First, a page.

Government to consider position on Kerry babies tribunal findings

Discredited 1985 report still official State position on Joanne Hayes case

Kerry babies: one option might be for the Cabinet to abandon the tribunal’s findings. Photograph: Gareth Chaney/Collins

Kerry babies: one option might be for the Cabinet to abandon the tribunal’s findings. Photograph: Gareth Chaney/Collins

 

The Government is to consider how it can distance the State from the report of the tribunal into the Kerry babies case.

In 1985 the tribunal concluded that Joanne Hayes had killed her baby after giving birth at the family farm in April 1984, and largely rejected allegations of wrongdoing against investigating gardaí, who had also accused her of having given birth to and then killed a second baby. Its body had been found two days later on a beach near Cahersiveen, 75km away.

Ms Hayes denied killing her baby, and forensic evidence did not support the damning verdict of the tribunal’s chairman, Mr Justice Kevin Lynch.. The Garda case against Ms Hayes fell apart within days of her being charged with the murder of the Cahersiveen baby, as blood-type evidence showed she was not its mother, despite her confession to gardaí.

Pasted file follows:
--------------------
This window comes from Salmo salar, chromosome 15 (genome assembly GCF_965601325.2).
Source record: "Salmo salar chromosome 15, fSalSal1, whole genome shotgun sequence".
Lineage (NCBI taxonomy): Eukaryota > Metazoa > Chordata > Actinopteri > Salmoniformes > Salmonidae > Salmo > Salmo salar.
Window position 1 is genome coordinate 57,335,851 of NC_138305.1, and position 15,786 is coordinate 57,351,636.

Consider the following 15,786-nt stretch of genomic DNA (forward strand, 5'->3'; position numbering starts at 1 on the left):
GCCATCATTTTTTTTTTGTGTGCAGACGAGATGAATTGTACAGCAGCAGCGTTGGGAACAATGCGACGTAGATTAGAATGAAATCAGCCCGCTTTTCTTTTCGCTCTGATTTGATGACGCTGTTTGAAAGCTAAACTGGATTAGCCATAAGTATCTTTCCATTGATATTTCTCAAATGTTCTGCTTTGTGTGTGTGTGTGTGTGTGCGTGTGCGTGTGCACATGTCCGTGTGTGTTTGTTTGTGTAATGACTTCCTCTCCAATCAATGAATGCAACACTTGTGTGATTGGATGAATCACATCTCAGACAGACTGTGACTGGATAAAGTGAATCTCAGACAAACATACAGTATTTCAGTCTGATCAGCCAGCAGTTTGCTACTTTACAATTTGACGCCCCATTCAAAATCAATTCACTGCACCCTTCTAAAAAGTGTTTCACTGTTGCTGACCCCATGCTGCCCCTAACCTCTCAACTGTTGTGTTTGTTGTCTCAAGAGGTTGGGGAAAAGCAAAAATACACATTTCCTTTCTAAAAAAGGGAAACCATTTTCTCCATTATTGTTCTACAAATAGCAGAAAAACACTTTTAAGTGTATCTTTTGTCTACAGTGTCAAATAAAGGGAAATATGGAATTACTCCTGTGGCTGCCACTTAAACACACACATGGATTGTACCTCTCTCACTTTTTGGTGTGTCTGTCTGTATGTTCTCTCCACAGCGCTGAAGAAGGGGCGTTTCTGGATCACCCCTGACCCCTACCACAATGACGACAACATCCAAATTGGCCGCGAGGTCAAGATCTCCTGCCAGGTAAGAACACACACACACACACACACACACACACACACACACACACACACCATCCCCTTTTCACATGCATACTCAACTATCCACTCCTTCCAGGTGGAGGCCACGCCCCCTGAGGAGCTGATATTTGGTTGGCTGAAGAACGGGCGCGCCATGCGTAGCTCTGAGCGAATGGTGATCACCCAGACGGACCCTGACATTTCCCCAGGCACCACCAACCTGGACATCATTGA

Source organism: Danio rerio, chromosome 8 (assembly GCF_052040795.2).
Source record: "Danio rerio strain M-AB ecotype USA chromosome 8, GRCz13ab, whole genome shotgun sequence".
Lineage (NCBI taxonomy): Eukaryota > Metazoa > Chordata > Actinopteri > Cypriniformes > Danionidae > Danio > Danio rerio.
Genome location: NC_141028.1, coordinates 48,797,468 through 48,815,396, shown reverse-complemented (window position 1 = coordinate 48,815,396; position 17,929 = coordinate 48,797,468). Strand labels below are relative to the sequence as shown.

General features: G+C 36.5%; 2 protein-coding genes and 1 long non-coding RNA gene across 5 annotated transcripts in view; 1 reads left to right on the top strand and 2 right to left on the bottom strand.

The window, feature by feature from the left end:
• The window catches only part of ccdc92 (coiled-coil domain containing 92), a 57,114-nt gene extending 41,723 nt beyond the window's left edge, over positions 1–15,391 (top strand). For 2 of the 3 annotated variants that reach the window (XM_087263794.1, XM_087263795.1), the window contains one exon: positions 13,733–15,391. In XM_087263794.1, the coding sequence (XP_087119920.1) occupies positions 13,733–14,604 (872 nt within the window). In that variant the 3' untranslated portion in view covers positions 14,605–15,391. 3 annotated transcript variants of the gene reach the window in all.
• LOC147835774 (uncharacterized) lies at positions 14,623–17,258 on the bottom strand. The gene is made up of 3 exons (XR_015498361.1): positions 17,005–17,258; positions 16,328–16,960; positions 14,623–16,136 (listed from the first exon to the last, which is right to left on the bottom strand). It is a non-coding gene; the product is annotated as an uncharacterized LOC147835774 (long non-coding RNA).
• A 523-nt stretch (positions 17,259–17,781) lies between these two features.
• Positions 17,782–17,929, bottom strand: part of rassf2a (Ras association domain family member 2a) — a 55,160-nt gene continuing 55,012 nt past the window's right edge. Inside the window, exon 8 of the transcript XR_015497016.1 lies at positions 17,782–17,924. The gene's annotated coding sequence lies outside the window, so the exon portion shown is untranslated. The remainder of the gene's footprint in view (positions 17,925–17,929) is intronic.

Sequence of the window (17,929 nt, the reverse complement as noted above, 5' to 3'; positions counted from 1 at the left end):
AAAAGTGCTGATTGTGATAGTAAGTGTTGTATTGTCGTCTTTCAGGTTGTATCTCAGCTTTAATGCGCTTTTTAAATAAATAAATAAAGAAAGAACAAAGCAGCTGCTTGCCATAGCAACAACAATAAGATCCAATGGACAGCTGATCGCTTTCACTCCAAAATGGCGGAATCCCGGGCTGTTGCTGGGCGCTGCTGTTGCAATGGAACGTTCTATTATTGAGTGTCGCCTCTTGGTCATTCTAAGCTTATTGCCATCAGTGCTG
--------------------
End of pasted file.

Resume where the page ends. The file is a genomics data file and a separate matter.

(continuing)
Her innocence was reconfirmed late last year by DNA evidence disclosed last week, which led to a Garda Síochána apology to Ms Hayes that was repeated on behalf of the State by Taoiseach Leo Varadkar.

Despite these apologies the report of the tribunal remains the official record of the case, and what it says about the Hayes family remains the official position of the State.

Minister for Justice Charlie Flanagan yesterday said he would bring a proposal to the Cabinet on Tuesday in the hope of enabling the Government and State to put some distance between themselves and the report. “I’m considering options,” he told The Irish Times, “but [there’s] no appetite for any form of reopening [of the case] . . . The Hayes family just want peace and quiet.”

It is understood the advice of the Attorney General will be sought, but “legally there is not a mechanism for a tribunal report to either be set aside by the Government or for any additional conclusion to be added”, said one barrister. “Government does not have the power to interfere with a tribunal in that way.”

Mr Flanagan said one option might be for the Cabinet to resile, or abandon, the judge’s findings. “A form of ‘resiling’ is better than ‘rejecting’ or ‘withdrawing’.”

Mr Justice Lynch responded to Hayes family assertions that Garda pressure and ill treatment made them confess to crimes they could not possibly have committed by stating that detectives on the case were not barefaced liars, “as regrettably is the case with members of the Hayes family”.

He found the gardaí guilty only of exaggeration “or a gilding of the lily, or wishful thinking elevated to the status of fact”. It would be monstrous to think otherwise of the detectives, he declared.

Two of three senior gardaí involved in interrogating Ms Hayes, her two brothers, her mother and her aunt are dead. A third, the former detective sergeant Gerry O’Carroll, said last week that he would not accept Ms Hayes was not the mother of the Cahersiveen baby until both it and Ms Hayes’s own baby were exhumed and new DNA tests carried out.